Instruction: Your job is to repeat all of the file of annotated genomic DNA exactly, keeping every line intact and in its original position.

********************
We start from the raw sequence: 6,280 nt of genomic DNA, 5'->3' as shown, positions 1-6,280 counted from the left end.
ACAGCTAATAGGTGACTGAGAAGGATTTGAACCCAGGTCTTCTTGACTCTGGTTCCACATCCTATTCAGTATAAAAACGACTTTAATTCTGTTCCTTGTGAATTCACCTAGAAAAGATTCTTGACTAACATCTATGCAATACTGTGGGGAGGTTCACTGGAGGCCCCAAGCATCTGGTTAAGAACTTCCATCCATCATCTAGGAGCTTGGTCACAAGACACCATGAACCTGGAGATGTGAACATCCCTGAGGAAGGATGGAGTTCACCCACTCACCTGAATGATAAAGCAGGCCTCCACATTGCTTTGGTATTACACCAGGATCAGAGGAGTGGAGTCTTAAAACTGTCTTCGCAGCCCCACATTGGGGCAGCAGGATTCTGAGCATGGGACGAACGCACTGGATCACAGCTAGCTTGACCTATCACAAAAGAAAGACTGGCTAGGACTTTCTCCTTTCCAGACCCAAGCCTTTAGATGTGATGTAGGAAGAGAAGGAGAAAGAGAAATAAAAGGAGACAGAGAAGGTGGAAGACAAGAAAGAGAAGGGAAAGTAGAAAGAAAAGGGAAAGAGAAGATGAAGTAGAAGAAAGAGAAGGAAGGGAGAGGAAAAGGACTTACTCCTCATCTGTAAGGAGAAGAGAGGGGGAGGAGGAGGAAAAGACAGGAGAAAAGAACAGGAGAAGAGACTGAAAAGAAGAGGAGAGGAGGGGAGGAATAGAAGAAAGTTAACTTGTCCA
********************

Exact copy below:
We start from the raw sequence: 6,280 nt of genomic DNA, 5'->3' as shown, positions 1-6,280 counted from the left end.
ACAGCTAATAGGTGACTGAGAAGGATTTGAACCCAGGTCTTCTTGACTCTGGTTCCACATCCTATTCAGTATAAAAACGACTTTAATTCTGTTCCTTGTGAATTCACCTAGAAAAGATTCTTGACTAACATCTATGCAATACTGTGGGGAGGTTCACTGGAGGCCCCAAGCATCTGGTTAAGAACTTCCATCCATCATCTAGGAGCTTGGTCACAAGACACCATGAACCTGGAGATGTGAACATCCCTGAGGAAGGATGGAGTTCACCCACTCACCTGAATGATAAAGCAGGCCTCCACATTGCTTTGGTATTACACCAGGATCAGAGGAGTGGAGTCTTAAAACTGTCTTCGCAGCCCCACATTGGGGCAGCAGGATTCTGAGCATGGGACGAACGCACTGGATCACAGCTAGCTTGACCTATCACAAAAGAAAGACTGGCTAGGACTTTCTCCTTTCCAGACCCAAGCCTTTAGATGTGATGTAGGAAGAGAAGGAGAAAGAGAAATAAAAGGAGACAGAGAAGGTGGAAGACAAGAAAGAGAAGGGAAAGTAGAAAGAAAAGGGAAAGAGAAGATGAAGTAGAAGAAAGAGAAGGAAGGGAGAGGAAAAGGACTTACTCCTCATCTGTAAGGAGAAGAGAGGGGGAGGAGGAGGAAAAGACAGGAGAAAAGAACAGGAGAAGAGACTGAAAAGAAGAGGAGAGGAGGGGAGGAATAGAAGAAAGTTAACTTGTCCA